The UK retail sector suffered a third consecutive month of falling sales in March, according to latest figures from the BRC and KPMG, adding to evidence that the recent rise in living costs is denting consumer spending.
Overall, year-on-year retail sales decreased by 1% on a like-for-like basis, although the BRC cautioned that the figures were distorted by the timing of Easter, which falls in April this year but was in March last year. On a total basis, sales fell 0.2% in March.
Over the three-months to March, food sales decreased 0.2% on a like-for-like basis and increased 1.2% on a total basis. This is the first time in four months that the 3-month average total growth has been below 2.0%.
Meanwhile, non-food retail sales over the same period declined 1.1% on a like-for-like basis and 0.8% on a total basis, as demand for clothing, toys and household appliances weakened. This is the slowest 3-month total average growth since May 2011, and drags the 12-month total average growth to 0.3%, the lowest since April 2012.
Helen Dickinson, Chief Executive of British Retail Consortium, commented: “Mother’s Day gift purchases provided some compensation, boosting sales of beauty and stationary items in particular. Looking at the bigger picture though, the slowdown in non-food growth persists and it now stands at its lowest three-month average for nearly six years.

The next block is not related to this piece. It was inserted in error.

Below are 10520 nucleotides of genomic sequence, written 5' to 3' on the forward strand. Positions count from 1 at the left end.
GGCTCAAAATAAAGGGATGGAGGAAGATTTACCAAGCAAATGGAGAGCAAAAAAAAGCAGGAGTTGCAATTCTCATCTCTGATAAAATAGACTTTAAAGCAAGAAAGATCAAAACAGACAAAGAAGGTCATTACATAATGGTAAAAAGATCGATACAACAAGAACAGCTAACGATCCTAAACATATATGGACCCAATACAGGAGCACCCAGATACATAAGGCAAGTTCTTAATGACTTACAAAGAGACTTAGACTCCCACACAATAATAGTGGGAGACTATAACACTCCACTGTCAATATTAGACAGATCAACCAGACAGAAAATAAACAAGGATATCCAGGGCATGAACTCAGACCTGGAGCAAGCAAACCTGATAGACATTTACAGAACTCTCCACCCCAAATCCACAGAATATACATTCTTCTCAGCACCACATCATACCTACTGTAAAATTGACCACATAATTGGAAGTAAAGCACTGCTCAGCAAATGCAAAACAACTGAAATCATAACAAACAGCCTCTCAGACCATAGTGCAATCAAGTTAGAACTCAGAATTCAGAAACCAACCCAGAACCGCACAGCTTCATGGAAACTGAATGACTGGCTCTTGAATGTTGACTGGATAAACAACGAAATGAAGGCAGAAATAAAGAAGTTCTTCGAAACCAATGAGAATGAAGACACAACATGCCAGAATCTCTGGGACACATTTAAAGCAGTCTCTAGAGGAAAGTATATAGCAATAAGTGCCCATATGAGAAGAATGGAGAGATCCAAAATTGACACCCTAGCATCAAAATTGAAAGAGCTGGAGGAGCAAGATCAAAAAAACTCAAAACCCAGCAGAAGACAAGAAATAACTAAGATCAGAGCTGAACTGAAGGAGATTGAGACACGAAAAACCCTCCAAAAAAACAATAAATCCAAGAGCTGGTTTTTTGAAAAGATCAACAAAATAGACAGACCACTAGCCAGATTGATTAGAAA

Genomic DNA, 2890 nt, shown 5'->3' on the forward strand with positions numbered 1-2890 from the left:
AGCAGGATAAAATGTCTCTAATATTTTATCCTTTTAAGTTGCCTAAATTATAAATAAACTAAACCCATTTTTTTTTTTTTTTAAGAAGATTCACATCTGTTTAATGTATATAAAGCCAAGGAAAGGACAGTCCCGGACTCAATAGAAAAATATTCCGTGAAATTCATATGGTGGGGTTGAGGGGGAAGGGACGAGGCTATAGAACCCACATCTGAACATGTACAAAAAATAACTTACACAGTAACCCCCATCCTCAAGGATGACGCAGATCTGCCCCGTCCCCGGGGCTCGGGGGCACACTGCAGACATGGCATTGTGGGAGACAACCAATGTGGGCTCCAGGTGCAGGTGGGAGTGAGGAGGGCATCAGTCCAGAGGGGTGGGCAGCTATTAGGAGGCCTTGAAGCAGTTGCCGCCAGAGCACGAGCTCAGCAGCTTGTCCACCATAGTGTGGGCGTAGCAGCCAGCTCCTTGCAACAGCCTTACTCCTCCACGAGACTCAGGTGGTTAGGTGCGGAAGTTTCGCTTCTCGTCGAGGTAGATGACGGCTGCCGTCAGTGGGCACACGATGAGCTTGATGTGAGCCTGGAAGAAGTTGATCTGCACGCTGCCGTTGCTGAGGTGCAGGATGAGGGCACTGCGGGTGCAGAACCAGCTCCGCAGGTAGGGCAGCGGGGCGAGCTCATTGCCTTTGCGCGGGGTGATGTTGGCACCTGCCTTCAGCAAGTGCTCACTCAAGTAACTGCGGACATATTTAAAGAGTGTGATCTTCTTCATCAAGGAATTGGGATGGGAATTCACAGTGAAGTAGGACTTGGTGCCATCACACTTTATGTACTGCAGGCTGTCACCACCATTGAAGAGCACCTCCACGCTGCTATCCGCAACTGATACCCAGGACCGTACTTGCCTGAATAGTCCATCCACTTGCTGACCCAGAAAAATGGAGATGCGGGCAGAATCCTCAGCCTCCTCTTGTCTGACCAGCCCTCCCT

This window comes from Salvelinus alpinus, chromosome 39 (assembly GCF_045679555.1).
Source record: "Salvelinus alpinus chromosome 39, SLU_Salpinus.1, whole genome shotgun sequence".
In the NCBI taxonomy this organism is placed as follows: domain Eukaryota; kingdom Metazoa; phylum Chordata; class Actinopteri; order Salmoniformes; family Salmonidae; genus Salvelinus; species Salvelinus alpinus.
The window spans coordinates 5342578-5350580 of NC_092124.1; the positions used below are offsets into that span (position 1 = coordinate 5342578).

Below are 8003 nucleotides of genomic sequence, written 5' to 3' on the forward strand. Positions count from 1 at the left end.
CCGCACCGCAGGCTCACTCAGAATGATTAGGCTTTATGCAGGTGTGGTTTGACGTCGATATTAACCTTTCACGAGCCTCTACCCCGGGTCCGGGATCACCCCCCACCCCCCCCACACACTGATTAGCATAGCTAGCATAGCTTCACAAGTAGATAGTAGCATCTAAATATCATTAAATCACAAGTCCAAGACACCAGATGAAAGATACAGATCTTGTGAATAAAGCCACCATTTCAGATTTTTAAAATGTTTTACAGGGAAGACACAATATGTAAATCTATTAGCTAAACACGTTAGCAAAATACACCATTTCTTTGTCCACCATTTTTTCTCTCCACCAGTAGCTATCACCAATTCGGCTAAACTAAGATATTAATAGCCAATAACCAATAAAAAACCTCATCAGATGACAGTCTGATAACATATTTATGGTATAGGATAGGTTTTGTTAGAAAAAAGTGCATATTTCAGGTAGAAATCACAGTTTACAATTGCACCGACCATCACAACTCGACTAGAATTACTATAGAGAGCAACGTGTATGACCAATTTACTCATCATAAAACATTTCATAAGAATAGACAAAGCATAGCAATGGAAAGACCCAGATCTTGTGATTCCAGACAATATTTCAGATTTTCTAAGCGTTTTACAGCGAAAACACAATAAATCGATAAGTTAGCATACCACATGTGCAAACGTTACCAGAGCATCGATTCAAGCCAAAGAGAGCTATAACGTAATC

“Meanwhile, food sales continue to outperform non-food sales as shoppers focus their spending on essential items. This marginal growth in food was bolstered by slightly higher shop prices following increases in global food commodity costs and a weaker pound. The pressure on prices continues to build, albeit slowly, and will inevitably put a tighter squeeze on disposable income and so to ensure consumers continue to enjoy great quality, choice and value on goods, securing tariff free-trade must be the priority as the Brexit negotiations begin in earnest.”
Paul Martin, UK Head Of Retail at KPMG, added: “Retailers will be hoping Easter boosts retail sales in April, whether it’s shoppers making the most of the holiday or those choosing to spruce up their homes. The new tax year marks further pressure on margins in the form of the apprenticeship levy and business rate changes, therefore tighter cost management and a focus on efficiency is more important than ever.”